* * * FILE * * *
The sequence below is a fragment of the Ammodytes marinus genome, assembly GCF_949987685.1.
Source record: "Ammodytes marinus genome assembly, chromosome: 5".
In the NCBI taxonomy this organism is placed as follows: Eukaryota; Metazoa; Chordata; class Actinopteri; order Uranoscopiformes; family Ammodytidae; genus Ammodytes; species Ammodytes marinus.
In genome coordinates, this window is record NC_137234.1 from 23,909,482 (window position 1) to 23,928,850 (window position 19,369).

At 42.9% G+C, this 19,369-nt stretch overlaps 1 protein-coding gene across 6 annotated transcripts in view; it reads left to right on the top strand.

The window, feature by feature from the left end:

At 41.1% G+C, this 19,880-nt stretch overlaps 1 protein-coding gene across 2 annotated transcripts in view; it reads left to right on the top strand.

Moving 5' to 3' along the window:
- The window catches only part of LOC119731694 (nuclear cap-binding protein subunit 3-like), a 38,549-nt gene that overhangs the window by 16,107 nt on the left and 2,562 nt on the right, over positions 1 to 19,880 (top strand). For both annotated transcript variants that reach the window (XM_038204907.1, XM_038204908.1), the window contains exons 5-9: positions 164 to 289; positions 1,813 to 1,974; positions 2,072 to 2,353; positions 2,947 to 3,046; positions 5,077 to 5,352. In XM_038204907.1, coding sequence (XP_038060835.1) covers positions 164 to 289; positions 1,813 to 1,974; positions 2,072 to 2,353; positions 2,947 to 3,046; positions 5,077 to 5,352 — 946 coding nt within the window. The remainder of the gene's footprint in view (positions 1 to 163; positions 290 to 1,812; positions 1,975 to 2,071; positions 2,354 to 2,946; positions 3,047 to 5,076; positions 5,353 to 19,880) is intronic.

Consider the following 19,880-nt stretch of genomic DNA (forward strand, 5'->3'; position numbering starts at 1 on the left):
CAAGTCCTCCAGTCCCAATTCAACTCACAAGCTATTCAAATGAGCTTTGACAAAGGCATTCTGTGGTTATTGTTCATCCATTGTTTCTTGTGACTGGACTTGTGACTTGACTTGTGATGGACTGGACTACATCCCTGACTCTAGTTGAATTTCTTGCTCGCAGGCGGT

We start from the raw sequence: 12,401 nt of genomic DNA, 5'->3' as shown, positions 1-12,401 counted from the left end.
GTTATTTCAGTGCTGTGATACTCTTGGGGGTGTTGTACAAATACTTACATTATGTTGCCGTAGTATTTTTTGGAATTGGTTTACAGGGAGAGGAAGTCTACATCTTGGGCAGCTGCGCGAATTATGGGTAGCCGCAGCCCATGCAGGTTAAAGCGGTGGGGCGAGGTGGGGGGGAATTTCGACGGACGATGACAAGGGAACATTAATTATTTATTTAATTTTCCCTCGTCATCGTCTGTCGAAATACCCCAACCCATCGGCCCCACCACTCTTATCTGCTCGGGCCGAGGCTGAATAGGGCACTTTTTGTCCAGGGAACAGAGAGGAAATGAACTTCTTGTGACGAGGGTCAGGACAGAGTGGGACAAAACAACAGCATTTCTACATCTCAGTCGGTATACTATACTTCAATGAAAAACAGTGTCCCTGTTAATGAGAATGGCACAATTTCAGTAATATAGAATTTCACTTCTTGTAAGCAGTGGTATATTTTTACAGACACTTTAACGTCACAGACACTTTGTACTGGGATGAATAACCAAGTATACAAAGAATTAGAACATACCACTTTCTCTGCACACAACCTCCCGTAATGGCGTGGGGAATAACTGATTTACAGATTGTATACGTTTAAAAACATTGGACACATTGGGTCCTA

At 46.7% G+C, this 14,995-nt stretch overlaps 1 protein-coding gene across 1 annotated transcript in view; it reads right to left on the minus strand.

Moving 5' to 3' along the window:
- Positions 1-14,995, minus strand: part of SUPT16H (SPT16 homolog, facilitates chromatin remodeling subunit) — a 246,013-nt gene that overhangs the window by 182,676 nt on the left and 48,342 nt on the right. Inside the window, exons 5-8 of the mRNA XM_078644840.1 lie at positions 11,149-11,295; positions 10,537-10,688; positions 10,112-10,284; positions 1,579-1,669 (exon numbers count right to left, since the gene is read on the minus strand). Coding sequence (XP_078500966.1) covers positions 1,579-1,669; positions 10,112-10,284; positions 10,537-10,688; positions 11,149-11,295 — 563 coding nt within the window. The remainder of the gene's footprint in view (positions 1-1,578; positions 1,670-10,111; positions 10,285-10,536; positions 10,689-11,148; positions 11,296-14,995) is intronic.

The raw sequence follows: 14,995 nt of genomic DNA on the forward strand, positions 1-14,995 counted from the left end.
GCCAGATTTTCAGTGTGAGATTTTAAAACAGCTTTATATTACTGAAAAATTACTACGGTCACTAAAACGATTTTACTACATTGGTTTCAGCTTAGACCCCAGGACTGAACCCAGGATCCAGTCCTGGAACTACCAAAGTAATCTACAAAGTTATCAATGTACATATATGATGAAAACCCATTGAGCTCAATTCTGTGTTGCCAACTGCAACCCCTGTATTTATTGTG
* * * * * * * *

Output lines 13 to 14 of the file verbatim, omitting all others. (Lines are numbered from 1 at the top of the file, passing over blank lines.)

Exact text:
GTTATTTCAGTGCTGTGATACTCTTGGGGGTGTTGTACAAATACTTACATTATGTTGCCGTAGTATTTTTTGGAATTGGTTTACAGGGAGAGGAAGTCTACATCTTGGGCAGCTGCGCGAATTATGGGTAGCCGCAGCCCATGCAGGTTAAAGCGGTGGGGCGAGGTGGGGGGGAATTTCGACGGACGATGACAAGGGAACATTAATTATTTATTTAATTTTCCCTCGTCATCGTCTGTCGAAATACCCCAACCCATCGGCCCCACCACTCTTATCTGCTCGGGCCGAGGCTGAATAGGGCACTTTTTGTCCAGGGAACAGAGAGGAAATGAACTTCTTGTGACGAGGGTCAGGACAGAGTGGGACAAAACAACAGCATTTCTACATCTCAGTCGGTATACTATACTTCAATGAAAAACAGTGTCCCTGTTAATGAGAATGGCACAATTTCAGTAATATAGAATTTCACTTCTTGTAAGCAGTGGTATATTTTTACAGACACTTTAACGTCACAGACACTTTGTACTGGGATGAATAACCAAGTATACAAAGAATTAGAACATACCACTTTCTCTGCACACAACCTCCCGTAATGGCGTGGGGAATAACTGATTTACAGATTGTATACGTTTAAAAACATTGGACACATTGGGTCCTA

At 46.7% G+C, this 14,995-nt stretch overlaps 1 protein-coding gene across 1 annotated transcript in view; it reads right to left on the minus strand.